Different Types of IRAs

By LouAnn Schulfer, AWMA®, AIF® Accredited Wealth Management AdvisorSM, Accredited Investment Fiduciary® , Published Author |

Did you know that there are many types of IRAs?  The two main categories are Traditional and Roth. The difference between the two is significant. Contributions or rollover dollars are received into a traditional IRA as pre-tax dollars, growth is tax-deferred with the intent to use the money as retirement income after age 59 1/2, and the money is taxed as ordinary income when distributed from the IRA. A ROTH on the other hand is funded with dollars which you’ve already paid income tax on, also grows tax deferred, and under ordinary circumstances comes out tax free. If you withdraw the growth from your ROTH IRA prior to 59 ½ or five years from your first contribution (the latter of the two applies), or if you take a premature distribution from your traditional IRA, you'd be subject to a 10% IRS penalty and your state tax penalties, in addition to income taxation. My favorite analogy to differentiate the two is to remember tax on the seed vs. tax on the harvest. In a traditional IRA, you do not pay tax on the seed, you do not pay tax on the growth, but tax is due on the harvest. With a ROTH IRA, you pay tax on the seed, no tax is due on the growth, and you can harvest your distributions tax free. Roth distributions are not counted as ordinary income.


Of traditional and Roth, the most distinguishing characteristic is the timing of taxation explained above.  From there, numerous types of IRA’s exist and here is where it gets tricky. To name a few, there are SIMPLE IRAs, SEP IRAs, SARSEP IRAs (which can no longer be established but can be maintained).  SIMPLEs, SEPs and SARSEPs are set up by small business employers who find it more efficient to provide one of these retirement programs versus a 401(k) for their employees.  Education IRAs (which can be really confusing since these are not retirement accounts and finally had their name changed to Coverdell ESA’s), Rollover IRAs, and non-deductible traditional IRAs.   Non-deductible IRAs are a traditional IRA where the owner did not take a tax deduction for the contribution. It may be that the owner earns more than the limit allows to deduct the contribution from their income but still wishes to take advantage of tax-deferred growth as part of their retirement planning strategy.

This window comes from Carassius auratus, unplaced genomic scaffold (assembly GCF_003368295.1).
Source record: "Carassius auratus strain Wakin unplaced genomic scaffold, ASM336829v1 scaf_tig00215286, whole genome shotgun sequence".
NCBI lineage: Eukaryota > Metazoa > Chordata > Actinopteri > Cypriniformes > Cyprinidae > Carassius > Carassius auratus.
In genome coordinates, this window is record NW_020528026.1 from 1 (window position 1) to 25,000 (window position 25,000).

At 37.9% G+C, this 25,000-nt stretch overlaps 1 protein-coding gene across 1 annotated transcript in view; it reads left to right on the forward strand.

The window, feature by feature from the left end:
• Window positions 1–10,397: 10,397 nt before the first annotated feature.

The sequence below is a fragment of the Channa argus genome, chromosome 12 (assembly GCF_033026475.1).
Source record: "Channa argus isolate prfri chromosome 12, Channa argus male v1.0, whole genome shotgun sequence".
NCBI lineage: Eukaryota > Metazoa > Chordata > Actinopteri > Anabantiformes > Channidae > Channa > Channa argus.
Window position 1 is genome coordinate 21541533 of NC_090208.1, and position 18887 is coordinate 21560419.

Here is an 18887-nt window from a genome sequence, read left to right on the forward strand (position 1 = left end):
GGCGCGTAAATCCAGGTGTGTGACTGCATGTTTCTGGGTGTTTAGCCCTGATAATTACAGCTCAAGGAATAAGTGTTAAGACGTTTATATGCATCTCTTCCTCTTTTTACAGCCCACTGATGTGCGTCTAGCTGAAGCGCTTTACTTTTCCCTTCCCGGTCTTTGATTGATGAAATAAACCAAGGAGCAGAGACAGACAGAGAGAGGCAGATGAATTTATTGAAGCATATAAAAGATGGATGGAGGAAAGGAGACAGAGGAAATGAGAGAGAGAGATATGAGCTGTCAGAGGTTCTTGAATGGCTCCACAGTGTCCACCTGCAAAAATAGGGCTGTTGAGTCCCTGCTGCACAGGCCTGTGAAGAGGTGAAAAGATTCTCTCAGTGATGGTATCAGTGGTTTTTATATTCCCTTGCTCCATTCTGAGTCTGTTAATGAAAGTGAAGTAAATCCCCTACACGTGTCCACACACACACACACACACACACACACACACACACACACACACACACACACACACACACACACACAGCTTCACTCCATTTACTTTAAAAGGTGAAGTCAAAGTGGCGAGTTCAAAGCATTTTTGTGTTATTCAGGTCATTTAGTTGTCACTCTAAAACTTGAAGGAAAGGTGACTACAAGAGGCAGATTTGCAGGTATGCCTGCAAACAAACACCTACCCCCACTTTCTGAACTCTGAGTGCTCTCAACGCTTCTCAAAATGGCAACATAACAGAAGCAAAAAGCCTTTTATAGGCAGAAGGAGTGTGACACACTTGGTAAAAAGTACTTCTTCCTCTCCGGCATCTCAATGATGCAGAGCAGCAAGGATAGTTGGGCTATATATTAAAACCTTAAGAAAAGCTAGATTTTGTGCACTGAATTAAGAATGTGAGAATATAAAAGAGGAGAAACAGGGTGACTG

Beneficiary IRAs are the result of inheriting an IRA from another person. Inheriting as a spouse is optimal because the surviving husband or wife can continue the IRA as if it were their own: Required Minimum Distributions, or RMDs may apply. Inheriting as a non-spouse requires minimum distributions be taken from the IRA if the IRA owner was of RMD age (that is, they were past their Required Beginning Date), even if the beneficiary is not yet of RMD age, and is subject to the “10-year rule,” which says the inherited IRA (or Roth IRA) money must be withdrawn by the end of the 10-year period after the death of the IRA owner. The age of the beneficiary also plays into whether and how much must be withdrawn from the inherited retirement account. The SECURE Act of 2019 created “Eligible Designated Beneficiaries”. EDB’s are people who may receive a higher degree of flexibility in withdrawing funds from their inherited retirement accounts. EDBs include a surviving spouse, the retirement account owner’s child who is under 18 years old, a disabled individual, a chronically ill person, or any other individual who is not more than 10 years younger than the deceased IRA owner.